Commemoration
&
Remembrance
Perpetration

Siegfried Handloser

born 25.03.1885 Konstanz
d. 03.07.1954 Munich

DGIM Honorary Member 1937 – 1954

Siegfried Handloser joined the committee of the DGIM in 1937 as a de facto Nazi emissary. He only got here through his political role, not through scientific achievement. He had not previously been a member of the DGIM.

Siegfried Handloser had studied at the Kaiser Wilhelm Academy for Military Medical Education. As a staunch military doctor, he became a consultant in the Army Medical Inspectorate of the Reich Ministry of the Armed Forces in 1928, corps and military district physician V in Stuttgart in 1932, and general staff and army group physician in Dresden in 1935. His further career took him to Army Group Command 3 in Vienna in 1938. He was Army Medical Inspector and Army Surgeon in the General Quartermaster's Office of the Army High Command from February 1941, and was appointed as the first Chief of Wehrmacht Medical Services ("Chief W San") at the High Command of the Wehrmacht in June/July 1942.1

Superior Wehrmacht Physician Authorized to Issue Orders

He cooperated with Ernst Robert Grawitz, "Reichsarzt-SS und Polizei," but was not his superior.2 But he was "superior to all medical personnel of the war army in medical service matters and superior to troops in all medical units of the armed forces in the war," including medical units of the Waffen-SS.3 Although the position of "Chief W San" was not a strong one, Handloser thus became responsible for all medical crimes in the Wehrmacht and Waffen-SS.4  At any rate, he did not fulfill his "duty of supervision" over the medical officers who were committing crimes in the concentration camps according to the strictly formal view of Wolfgang U. Eckart.5

Handloser experienced increasing criticism during the war, as there were deficiencies in medical supplies, which eventually came to a complete collapse. 6Although he was replaced as army medical inspector and army physician by Lieutenant General Paul Walter in the fall of 1944, he remained Chief W San and thus formally the top Wehrmacht physician authorized to give orders.7 Handloser worked on an academic career in parallel. He became an honorary professor at the universities of Vienna (1939) and Berlin (1943).8

Co-Responsible for Human Experiments at Buchenwald Concentration Camp

Handloser attended a meeting on December 29, 1941, at which it was decided to conduct human experiments to test typhus vaccines at Buchenwald concentration camp. They resulted in the deaths of about 100 people. The meeting was also attended by "Reichsgesundheitsführer" (Reich Health Leader) Leonardo Conti, the head of the Hygiene Institute of the Waffen-SS Joachim Mrugowsky, the president of the Reich Health Office Hans Reiter and the head of the Robert Koch Institute Eugen Gildemeister.9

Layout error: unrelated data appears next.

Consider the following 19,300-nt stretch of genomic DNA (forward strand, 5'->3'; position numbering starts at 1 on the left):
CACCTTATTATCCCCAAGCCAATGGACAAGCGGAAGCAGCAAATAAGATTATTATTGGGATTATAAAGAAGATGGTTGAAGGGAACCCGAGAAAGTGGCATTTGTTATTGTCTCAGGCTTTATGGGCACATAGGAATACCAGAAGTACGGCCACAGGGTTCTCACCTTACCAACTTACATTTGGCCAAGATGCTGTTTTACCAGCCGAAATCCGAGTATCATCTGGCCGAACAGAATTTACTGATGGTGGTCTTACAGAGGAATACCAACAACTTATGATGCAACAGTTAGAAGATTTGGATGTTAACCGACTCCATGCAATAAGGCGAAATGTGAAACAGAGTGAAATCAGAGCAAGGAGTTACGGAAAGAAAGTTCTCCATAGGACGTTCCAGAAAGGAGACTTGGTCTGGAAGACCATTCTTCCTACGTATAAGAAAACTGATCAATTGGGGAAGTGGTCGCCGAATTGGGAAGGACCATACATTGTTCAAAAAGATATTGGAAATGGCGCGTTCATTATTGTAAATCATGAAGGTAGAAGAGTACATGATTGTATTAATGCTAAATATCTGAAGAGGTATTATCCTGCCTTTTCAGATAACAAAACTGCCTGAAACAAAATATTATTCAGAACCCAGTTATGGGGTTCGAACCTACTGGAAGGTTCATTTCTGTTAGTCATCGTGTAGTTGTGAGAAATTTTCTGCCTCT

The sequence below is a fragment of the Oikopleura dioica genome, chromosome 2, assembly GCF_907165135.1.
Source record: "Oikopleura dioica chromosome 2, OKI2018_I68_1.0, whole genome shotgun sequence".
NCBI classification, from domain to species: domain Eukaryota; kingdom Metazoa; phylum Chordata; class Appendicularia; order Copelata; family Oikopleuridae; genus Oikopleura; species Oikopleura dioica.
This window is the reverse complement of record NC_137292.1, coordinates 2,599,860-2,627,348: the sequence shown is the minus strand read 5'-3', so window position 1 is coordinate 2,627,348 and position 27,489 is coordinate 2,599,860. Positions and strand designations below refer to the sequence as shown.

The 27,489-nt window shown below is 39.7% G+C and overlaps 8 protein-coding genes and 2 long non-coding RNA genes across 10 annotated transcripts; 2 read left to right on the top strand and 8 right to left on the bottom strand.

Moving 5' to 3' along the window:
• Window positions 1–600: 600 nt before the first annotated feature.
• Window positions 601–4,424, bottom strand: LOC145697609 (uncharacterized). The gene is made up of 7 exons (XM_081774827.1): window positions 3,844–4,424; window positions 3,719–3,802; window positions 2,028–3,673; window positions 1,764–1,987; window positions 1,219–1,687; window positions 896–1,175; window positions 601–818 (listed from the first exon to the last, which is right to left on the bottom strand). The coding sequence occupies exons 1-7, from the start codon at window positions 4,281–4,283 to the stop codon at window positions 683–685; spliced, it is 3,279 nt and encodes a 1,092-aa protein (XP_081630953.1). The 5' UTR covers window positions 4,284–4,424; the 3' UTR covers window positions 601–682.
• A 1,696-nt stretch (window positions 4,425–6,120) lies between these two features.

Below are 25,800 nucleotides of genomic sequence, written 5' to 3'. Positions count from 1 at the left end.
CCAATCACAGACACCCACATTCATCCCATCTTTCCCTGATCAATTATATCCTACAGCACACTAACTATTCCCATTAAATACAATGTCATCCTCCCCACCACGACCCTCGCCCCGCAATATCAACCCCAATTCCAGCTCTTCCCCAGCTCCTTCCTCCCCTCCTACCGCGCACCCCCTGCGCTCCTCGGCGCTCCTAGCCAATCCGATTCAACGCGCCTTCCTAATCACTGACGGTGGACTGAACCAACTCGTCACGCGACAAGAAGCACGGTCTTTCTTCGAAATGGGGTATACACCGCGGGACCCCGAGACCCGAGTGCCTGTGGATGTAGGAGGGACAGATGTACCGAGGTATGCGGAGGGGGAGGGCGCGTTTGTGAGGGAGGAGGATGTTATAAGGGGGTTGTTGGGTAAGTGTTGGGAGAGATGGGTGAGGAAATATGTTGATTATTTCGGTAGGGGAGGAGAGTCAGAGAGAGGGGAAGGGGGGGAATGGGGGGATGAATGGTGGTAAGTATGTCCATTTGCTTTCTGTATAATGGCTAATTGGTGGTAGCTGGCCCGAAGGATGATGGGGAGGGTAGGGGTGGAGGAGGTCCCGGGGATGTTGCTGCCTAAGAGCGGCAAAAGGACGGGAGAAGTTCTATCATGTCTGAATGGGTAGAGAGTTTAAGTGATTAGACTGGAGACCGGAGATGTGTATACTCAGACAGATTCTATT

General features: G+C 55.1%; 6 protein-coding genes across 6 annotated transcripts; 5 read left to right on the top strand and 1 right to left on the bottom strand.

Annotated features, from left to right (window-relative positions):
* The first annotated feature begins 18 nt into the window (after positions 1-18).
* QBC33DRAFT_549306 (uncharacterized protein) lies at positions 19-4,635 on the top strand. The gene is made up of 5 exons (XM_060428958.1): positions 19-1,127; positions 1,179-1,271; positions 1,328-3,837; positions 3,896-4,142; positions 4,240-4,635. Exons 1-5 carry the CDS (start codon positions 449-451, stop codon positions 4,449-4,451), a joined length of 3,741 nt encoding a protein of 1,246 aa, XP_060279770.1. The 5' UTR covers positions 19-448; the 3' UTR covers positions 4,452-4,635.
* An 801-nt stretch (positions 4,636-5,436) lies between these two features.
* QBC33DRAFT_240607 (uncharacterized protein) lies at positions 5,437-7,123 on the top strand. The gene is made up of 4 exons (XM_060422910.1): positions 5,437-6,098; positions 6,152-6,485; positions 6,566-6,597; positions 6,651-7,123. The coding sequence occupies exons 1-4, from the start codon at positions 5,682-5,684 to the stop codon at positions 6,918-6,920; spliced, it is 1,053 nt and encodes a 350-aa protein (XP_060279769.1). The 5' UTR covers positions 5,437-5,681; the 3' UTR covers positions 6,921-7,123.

Promoter of Forced Prostitution

Handloser actively operated the organization of forced prostitution in the territories occupied by the German Reich. It fell under the purview of the Wehrmacht Medical Service, of which he had been chief since February 1941.10 Handloser strove to minimize the danger of venereal disease and to prevent "sexual intercourse with Jewish women."11 Orderly prostitution was also intended to avoid undesirable contact with women in the occupied territories, which could have been used for espionage purposes. After Hitler refused parole for soldiers convicted of homosexual acts in 1942, Handloser turned his attention to this issue as well. In this context, the establishment of more Wehrmacht brothels to "remedy the sexual emergency" was discussed.12

Imprisonment for Life

Handloser was sentenced to life imprisonment for war crimes and crimes against humanity during the Nuremberg medical trial. The sentence was reduced to 20 years imprisonment by U.S. High Commissioner John McCloy on January 31, 1951. Housed in the Landsberg Fortress, he received temporary assistance, probably mostly in the form of food parcels, from Ernst Boehringer, co-owner of Boehringer Ingelheim.13

Following the ruling, it was expected that the DGIM would advocate on behalf of Handloser. The chairmen of 1949 and 1950, Curt Oehme and Walter Frey, initially reacted cautiously. Oehme, who in the case of the assessment of Wilhelm Beiglböck and his seawater drinking experiments considered intervention to be reasonable only on medical grounds – unlike Frey – clearly expressed: "In the case of Handloser, I pronounced [sic] the opinion that we can only correct factual medical errors. The questions of jurisprudence do not fall in our realm. It is correct that both are basically rooted in a sense of justice and injustice, but this is where paths [sic] clearly divert."14

DGIM in Favor of Pardon